Stalker’s Essay Assignment 12, continued
Baby as a mother’s helper in the Greenwald Bungalow Colony near Woodridge, New York in the Catskills.
Back then, we felt in another world when only a few-hours car drive away. No computers, no email, no web cams; phones were permanently connected to the wall. A hundred miles was a tangible barrier, hard to overcome. Each Sunday evening I used the lone colony telephone, in the manager’s head bungalow, to talk to my parents for a few minutes, collect. Long distance calls were dear, made with care and fanfare in those days. “Yes, I’m fine. All is well.” I gave them the reassurance they wanted, no matter what. Telling them what they needed to hear had become a habit too hard to break.
And because of that, I had no guidance when I needed it most.
But all seemed well. The mountain air was breathing freshness into my spirit. Being away from the sticky, summer streets of the Bronx — away from the hope of running into Dave, of waiting for him to make my phone ring — I felt transported and started to heal from the breakup.
The colony had reliable mail service, of course. My parents and I wrote each other a couple of times a week, too, and they asked to visit. “Yes, Daddy and Mommy, you can visit here this summer; I’m sure I will be able to get away from my charges to spend an afternoon with you.” Later, after admonishment from my father, I wrote, “Thank you for visiting, Mommy and Daddy.” I had to follow the rules precisely; Mommy would be so hurt if I didn’t put her name first.
My movements were reviewed and corrected, with my father serving as master puppeteer. Ah, I appreciated this distance and chance to minimize his scrutiny, cut the strings, act on my own. I was 17, a high school graduate and away for the first time. Let me be! Enough already! I thought. At the end of the summer, I would be back home, living with my parents while I went to City College in Manhattan. Let me have this time, please.
Early mornings the mountain air was especially sweet, and I would take the boys for a walk around the colony — the littlest in the stroller, Schmuel and Yussie flanking it, Avrumie following close by. The Weisses followed the custom of delaying a boy’s first haircut, so Schmuel’s blond curls were pulled back into a ponytail for convenience; he was so beautiful, people mistook him for a girl. He didn’t care, he didn’t care about anything. He was fearless and happy and simply the most delightful child. Yussie was serious and dark. Avrumie met the world with trepidation and skepticism, but tried not to let it show. The little one was a blank to us; Essie usually left him in a playpen and we followed her lead. But, I should have given him more attention, even so. I wonder what happened to him. Most of all, I wonder what happened to Schmuel. Did the summer leave a telltale sign on him?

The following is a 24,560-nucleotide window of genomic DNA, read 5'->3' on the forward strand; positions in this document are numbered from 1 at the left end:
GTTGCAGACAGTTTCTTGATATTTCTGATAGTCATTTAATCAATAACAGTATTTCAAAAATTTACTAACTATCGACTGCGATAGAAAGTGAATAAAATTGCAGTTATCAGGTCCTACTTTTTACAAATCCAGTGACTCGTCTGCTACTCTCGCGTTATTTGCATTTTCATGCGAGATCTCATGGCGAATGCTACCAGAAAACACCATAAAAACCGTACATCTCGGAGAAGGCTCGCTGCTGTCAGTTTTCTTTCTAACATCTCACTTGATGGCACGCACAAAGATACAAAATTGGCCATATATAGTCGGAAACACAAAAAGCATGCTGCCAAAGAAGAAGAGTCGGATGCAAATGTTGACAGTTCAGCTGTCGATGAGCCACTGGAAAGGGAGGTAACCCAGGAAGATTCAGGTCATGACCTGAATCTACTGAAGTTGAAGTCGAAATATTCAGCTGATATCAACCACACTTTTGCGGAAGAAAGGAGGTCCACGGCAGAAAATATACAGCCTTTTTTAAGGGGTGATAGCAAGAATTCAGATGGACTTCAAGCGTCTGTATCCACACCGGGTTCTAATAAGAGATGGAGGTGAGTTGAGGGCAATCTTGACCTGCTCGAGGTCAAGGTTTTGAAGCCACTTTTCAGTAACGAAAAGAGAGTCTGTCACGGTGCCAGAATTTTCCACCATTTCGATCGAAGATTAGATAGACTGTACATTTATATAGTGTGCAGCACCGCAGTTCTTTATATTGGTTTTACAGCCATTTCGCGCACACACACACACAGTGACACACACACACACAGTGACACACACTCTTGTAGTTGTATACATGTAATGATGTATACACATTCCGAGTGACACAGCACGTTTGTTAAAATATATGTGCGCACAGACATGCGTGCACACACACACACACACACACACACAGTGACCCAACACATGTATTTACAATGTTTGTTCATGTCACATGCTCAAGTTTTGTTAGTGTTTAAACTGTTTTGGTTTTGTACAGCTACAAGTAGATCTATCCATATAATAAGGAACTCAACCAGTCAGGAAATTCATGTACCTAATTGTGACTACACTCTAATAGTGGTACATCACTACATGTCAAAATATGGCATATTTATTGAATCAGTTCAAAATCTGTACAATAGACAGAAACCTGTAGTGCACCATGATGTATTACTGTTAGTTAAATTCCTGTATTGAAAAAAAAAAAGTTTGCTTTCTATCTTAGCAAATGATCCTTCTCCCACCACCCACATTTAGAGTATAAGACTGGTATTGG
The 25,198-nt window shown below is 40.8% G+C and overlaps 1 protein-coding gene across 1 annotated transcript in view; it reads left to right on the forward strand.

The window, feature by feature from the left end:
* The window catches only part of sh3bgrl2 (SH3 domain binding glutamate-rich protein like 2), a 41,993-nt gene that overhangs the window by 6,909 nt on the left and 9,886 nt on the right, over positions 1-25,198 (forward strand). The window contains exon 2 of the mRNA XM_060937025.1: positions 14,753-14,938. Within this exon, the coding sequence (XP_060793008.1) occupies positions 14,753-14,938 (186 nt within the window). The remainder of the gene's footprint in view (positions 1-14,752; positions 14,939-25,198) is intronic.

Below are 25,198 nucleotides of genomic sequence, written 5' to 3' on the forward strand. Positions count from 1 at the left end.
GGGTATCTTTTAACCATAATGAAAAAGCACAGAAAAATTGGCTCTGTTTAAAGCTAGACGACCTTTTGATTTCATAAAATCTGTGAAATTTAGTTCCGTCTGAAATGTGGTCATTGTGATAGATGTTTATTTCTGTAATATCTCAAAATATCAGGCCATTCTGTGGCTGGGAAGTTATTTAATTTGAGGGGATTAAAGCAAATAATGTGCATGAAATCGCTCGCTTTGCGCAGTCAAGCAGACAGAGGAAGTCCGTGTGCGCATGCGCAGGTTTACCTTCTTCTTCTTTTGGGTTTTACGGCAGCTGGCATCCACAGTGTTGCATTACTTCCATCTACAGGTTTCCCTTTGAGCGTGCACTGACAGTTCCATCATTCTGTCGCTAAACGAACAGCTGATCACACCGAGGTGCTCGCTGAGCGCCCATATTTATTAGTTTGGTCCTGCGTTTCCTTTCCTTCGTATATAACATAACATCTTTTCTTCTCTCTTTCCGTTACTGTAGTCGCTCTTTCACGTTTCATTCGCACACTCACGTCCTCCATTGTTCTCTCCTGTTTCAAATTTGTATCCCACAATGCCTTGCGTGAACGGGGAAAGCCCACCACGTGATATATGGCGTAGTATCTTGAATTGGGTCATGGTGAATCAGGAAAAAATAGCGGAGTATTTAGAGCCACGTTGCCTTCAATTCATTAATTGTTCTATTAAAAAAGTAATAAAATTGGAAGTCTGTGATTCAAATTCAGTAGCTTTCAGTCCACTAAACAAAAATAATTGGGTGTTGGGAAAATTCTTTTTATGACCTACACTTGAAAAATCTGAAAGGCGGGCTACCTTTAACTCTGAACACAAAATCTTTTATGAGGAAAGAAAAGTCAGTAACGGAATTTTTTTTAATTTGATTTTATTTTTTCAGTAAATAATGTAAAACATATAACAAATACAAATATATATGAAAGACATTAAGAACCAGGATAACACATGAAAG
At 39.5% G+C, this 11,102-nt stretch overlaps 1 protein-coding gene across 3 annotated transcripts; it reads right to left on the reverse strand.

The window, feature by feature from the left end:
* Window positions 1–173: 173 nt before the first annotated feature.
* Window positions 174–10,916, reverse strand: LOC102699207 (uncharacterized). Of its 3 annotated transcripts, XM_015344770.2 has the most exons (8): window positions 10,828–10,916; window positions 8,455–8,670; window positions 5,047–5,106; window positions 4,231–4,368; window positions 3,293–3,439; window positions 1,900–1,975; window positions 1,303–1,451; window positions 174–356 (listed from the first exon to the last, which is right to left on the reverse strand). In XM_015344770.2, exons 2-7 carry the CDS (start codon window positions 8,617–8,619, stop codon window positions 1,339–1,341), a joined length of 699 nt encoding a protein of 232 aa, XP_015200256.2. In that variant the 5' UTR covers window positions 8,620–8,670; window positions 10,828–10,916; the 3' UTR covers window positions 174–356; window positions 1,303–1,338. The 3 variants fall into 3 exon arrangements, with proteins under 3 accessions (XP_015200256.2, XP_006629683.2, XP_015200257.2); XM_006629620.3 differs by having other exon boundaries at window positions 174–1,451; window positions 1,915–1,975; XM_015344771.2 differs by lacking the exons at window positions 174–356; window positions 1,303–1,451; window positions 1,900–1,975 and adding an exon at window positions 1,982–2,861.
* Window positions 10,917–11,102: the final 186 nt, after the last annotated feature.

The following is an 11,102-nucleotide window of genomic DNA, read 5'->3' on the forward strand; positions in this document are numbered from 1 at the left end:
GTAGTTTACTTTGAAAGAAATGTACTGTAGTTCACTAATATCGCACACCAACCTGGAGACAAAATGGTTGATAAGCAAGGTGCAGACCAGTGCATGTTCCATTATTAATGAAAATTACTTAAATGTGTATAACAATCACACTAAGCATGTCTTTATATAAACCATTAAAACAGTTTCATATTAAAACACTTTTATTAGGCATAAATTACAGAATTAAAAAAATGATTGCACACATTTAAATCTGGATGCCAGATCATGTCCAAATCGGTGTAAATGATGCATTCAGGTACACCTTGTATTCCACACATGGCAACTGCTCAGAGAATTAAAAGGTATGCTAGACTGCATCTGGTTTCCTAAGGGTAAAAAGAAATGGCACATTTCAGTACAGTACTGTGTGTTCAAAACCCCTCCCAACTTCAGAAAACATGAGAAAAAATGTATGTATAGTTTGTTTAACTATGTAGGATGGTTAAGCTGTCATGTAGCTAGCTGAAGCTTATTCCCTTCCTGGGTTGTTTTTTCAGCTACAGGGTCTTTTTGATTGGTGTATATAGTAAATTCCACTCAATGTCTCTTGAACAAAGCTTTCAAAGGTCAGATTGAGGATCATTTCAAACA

We called him Schloymala, because he was such a cute tatteleh.
Bungalows were rustic and rough cabins with no heat, no air conditioning; I think they emptied into a cess pool. They were used only for escapes from the summer in the City. Chana and Essie had adjoining bungalows at the end of the row, brushing up to the edge of the forest that I sometimes snuck into for a quick change of scenery and scent. Each bungalow had two simple rooms, and a bathroom with a shower stall instead of a tub.
The back room was a bedroom with two twin beds (the colony was well appointed for Orthodox Jewish family purity practices), a cot for one child and a crib for a younger one. The front rooms had a kitchen sink, stove, refrigerator and cabinets along one wall, and a table and chairs for dining. At the other end of the room, under a row of low windows, was a cot. That is where I slept — in Chana’s bungalow the first part of the summer, in Essie’s at the tail end. They didn’t explain the switch, but I suspected why. I tried not to think about that.
Chana and Essie told me to eat anything I wanted. I hadn’t brought any cigarettes with me because it was a good opportunity to quit — and Orthodox women usually did not smoke or drink, though not forbidden to do so. Further sparked by the country air and my emotional healing, I developed a robust appetite. I satisfied it with the bounty of apples and peaches the sisters kept on hand, instead of with smoking.